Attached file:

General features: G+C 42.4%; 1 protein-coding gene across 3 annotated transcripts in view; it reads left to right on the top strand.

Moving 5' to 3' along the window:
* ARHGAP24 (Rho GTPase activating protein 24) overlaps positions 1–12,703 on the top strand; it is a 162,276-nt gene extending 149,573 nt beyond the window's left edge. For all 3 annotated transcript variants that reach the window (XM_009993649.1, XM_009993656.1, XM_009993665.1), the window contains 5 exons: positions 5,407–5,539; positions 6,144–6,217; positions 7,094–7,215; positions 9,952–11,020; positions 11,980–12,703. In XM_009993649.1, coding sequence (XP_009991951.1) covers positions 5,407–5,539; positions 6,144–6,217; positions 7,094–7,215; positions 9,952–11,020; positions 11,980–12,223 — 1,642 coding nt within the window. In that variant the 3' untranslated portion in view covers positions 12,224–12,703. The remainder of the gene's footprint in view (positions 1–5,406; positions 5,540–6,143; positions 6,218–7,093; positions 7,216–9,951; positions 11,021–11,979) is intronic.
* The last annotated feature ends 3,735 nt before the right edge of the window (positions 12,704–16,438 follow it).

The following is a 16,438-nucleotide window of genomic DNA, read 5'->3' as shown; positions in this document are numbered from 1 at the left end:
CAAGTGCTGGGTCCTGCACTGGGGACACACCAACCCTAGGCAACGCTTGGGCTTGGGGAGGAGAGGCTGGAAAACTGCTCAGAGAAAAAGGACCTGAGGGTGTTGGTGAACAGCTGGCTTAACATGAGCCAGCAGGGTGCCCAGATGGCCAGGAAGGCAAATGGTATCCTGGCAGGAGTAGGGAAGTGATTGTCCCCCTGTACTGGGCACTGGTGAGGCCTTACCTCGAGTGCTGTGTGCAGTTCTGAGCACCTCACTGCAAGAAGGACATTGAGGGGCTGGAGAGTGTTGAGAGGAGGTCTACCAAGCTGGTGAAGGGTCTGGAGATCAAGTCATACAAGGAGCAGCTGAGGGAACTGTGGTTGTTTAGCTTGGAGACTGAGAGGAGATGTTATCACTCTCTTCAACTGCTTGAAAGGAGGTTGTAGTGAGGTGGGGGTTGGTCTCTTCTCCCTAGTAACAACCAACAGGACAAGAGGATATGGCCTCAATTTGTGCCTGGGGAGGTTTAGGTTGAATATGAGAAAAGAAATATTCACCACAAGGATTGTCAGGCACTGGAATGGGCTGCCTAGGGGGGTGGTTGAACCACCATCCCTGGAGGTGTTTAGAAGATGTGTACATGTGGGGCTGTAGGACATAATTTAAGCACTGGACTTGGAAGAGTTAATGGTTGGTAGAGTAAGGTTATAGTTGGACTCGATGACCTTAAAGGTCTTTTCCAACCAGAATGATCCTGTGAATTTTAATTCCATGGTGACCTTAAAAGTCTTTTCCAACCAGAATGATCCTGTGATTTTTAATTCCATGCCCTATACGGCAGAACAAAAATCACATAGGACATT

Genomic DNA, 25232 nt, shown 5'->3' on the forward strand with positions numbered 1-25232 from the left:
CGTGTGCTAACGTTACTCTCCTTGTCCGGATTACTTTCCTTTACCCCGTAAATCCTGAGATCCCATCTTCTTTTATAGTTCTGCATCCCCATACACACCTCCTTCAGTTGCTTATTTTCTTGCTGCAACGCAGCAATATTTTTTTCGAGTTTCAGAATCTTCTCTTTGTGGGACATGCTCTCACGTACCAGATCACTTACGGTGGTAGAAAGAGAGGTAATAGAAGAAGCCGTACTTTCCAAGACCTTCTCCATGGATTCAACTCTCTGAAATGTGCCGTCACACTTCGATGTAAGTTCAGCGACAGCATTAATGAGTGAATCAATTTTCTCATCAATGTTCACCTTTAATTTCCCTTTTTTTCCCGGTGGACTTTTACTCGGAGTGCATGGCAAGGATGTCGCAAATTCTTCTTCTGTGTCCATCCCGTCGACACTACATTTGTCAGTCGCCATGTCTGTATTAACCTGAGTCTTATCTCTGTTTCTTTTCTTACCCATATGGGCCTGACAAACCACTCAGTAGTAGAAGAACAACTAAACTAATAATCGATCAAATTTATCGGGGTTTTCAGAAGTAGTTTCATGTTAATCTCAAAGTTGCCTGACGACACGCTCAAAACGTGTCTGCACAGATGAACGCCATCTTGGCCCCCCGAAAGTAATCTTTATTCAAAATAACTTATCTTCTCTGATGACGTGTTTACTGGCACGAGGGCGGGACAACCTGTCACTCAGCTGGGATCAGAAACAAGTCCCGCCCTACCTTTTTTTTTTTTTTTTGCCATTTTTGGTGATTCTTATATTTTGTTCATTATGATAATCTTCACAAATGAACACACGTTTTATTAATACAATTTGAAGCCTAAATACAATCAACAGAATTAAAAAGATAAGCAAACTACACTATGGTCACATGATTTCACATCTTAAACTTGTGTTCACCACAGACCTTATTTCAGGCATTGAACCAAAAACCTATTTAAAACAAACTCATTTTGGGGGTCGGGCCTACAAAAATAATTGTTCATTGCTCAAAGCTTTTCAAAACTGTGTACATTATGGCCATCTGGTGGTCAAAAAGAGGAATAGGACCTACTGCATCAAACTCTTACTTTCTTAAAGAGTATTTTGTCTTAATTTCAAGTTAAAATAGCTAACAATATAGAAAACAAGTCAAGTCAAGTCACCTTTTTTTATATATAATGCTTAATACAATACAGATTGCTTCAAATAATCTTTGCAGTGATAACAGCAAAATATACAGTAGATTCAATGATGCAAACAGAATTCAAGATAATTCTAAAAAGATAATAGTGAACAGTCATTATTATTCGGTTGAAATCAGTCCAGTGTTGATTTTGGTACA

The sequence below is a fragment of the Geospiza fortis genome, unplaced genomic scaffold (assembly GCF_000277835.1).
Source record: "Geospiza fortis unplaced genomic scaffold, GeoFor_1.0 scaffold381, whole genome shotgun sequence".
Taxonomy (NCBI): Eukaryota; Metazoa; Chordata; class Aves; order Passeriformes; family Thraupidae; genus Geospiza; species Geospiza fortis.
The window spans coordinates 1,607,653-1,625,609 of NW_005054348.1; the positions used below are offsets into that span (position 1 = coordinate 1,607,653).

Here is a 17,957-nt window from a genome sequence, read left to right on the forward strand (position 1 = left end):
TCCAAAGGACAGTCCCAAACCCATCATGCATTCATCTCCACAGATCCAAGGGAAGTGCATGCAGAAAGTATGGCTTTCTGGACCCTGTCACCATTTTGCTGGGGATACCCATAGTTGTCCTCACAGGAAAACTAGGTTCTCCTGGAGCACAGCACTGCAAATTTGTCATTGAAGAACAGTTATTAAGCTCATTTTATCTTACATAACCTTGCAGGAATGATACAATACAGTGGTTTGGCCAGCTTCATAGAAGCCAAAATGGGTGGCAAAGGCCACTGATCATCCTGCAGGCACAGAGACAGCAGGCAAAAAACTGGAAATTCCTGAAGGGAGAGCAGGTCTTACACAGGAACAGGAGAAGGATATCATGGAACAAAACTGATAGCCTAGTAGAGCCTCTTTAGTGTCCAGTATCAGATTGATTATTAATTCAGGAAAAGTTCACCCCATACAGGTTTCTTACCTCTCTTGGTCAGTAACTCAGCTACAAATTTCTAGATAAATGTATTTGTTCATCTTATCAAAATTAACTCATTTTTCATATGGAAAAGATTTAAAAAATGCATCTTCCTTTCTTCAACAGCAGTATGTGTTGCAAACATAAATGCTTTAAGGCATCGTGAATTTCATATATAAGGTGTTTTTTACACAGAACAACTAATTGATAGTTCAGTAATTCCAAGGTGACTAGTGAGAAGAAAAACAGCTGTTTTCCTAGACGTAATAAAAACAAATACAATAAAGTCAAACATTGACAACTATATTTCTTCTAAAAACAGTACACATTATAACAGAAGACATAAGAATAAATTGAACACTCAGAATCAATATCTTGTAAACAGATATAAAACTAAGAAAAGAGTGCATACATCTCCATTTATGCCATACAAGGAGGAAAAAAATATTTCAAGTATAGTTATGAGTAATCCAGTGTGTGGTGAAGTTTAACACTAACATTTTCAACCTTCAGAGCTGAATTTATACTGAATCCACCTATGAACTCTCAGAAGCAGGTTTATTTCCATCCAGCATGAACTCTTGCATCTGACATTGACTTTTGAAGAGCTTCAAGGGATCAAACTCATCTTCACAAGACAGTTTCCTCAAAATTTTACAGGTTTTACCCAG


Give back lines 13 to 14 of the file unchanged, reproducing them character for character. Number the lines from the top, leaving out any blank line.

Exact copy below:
Here is a 17,957-nt window from a genome sequence, read left to right on the forward strand (position 1 = left end):
TCCAAAGGACAGTCCCAAACCCATCATGCATTCATCTCCACAGATCCAAGGGAAGTGCATGCAGAAAGTATGGCTTTCTGGACCCTGTCACCATTTTGCTGGGGATACCCATAGTTGTCCTCACAGGAAAACTAGGTTCTCCTGGAGCACAGCACTGCAAATTTGTCATTGAAGAACAGTTATTAAGCTCATTTTATCTTACATAACCTTGCAGGAATGATACAATACAGTGGTTTGGCCAGCTTCATAGAAGCCAAAATGGGTGGCAAAGGCCACTGATCATCCTGCAGGCACAGAGACAGCAGGCAAAAAACTGGAAATTCCTGAAGGGAGAGCAGGTCTTACACAGGAACAGGAGAAGGATATCATGGAACAAAACTGATAGCCTAGTAGAGCCTCTTTAGTGTCCAGTATCAGATTGATTATTAATTCAGGAAAAGTTCACCCCATACAGGTTTCTTACCTCTCTTGGTCAGTAACTCAGCTACAAATTTCTAGATAAATGTATTTGTTCATCTTATCAAAATTAACTCATTTTTCATATGGAAAAGATTTAAAAAATGCATCTTCCTTTCTTCAACAGCAGTATGTGTTGCAAACATAAATGCTTTAAGGCATCGTGAATTTCATATATAAGGTGTTTTTTACACAGAACAACTAATTGATAGTTCAGTAATTCCAAGGTGACTAGTGAGAAGAAAAACAGCTGTTTTCCTAGACGTAATAAAAACAAATACAATAAAGTCAAACATTGACAACTATATTTCTTCTAAAAACAGTACACATTATAACAGAAGACATAAGAATAAATTGAACACTCAGAATCAATATCTTGTAAACAGATATAAAACTAAGAAAAGAGTGCATACATCTCCATTTATGCCATACAAGGAGGAAAAAAATATTTCAAGTATAGTTATGAGTAATCCAGTGTGTGGTGAAGTTTAACACTAACATTTTCAACCTTCAGAGCTGAATTTATACTGAATCCACCTATGAACTCTCAGAAGCAGGTTTATTTCCATCCAGCATGAACTCTTGCATCTGACATTGACTTTTGAAGAGCTTCAAGGGATCAAACTCATCTTCACAAGACAGTTTCCTCAAAATTTTACAGGTTTTACCCAG